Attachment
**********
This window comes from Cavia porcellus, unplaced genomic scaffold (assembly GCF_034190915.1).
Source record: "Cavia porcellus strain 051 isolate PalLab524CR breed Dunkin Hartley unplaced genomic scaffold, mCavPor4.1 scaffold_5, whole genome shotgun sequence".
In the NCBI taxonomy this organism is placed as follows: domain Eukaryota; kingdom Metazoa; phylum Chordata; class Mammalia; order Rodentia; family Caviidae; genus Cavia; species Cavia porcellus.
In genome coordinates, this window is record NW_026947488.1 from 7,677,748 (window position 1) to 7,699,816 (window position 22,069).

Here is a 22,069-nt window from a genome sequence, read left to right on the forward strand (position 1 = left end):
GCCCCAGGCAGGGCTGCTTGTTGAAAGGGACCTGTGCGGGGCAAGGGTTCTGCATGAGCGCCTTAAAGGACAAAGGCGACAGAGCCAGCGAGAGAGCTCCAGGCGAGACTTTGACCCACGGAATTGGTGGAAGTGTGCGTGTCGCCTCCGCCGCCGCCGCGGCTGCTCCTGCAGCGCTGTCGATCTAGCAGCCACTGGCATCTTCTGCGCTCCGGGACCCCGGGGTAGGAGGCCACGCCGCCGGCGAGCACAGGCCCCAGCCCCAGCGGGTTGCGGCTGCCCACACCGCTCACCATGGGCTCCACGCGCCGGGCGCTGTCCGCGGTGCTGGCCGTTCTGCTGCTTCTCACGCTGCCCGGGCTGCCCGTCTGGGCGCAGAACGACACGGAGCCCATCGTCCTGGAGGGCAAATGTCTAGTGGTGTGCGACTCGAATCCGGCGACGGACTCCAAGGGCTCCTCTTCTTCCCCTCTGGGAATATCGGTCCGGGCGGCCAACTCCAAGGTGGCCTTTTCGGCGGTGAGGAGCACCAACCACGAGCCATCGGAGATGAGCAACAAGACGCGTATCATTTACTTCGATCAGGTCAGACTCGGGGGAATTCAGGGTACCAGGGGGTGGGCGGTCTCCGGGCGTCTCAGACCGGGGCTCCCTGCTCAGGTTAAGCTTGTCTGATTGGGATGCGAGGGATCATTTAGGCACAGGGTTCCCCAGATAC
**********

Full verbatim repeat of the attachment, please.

This window comes from Cavia porcellus, unplaced genomic scaffold (assembly GCF_034190915.1).
Source record: "Cavia porcellus strain 051 isolate PalLab524CR breed Dunkin Hartley unplaced genomic scaffold, mCavPor4.1 scaffold_5, whole genome shotgun sequence".
In the NCBI taxonomy this organism is placed as follows: domain Eukaryota; kingdom Metazoa; phylum Chordata; class Mammalia; order Rodentia; family Caviidae; genus Cavia; species Cavia porcellus.
In genome coordinates, this window is record NW_026947488.1 from 7,677,748 (window position 1) to 7,699,816 (window position 22,069).

Here is a 22,069-nt window from a genome sequence, read left to right on the forward strand (position 1 = left end):
GCCCCAGGCAGGGCTGCTTGTTGAAAGGGACCTGTGCGGGGCAAGGGTTCTGCATGAGCGCCTTAAAGGACAAAGGCGACAGAGCCAGCGAGAGAGCTCCAGGCGAGACTTTGACCCACGGAATTGGTGGAAGTGTGCGTGTCGCCTCCGCCGCCGCCGCGGCTGCTCCTGCAGCGCTGTCGATCTAGCAGCCACTGGCATCTTCTGCGCTCCGGGACCCCGGGGTAGGAGGCCACGCCGCCGGCGAGCACAGGCCCCAGCCCCAGCGGGTTGCGGCTGCCCACACCGCTCACCATGGGCTCCACGCGCCGGGCGCTGTCCGCGGTGCTGGCCGTTCTGCTGCTTCTCACGCTGCCCGGGCTGCCCGTCTGGGCGCAGAACGACACGGAGCCCATCGTCCTGGAGGGCAAATGTCTAGTGGTGTGCGACTCGAATCCGGCGACGGACTCCAAGGGCTCCTCTTCTTCCCCTCTGGGAATATCGGTCCGGGCGGCCAACTCCAAGGTGGCCTTTTCGGCGGTGAGGAGCACCAACCACGAGCCATCGGAGATGAGCAACAAGACGCGTATCATTTACTTCGATCAGGTCAGACTCGGGGGAATTCAGGGTACCAGGGGGTGGGCGGTCTCCGGGCGTCTCAGACCGGGGCTCCCTGCTCAGGTTAAGCTTGTCTGATTGGGATGCGAGGGATCATTTAGGCACAGGGTTCCCCAGATAC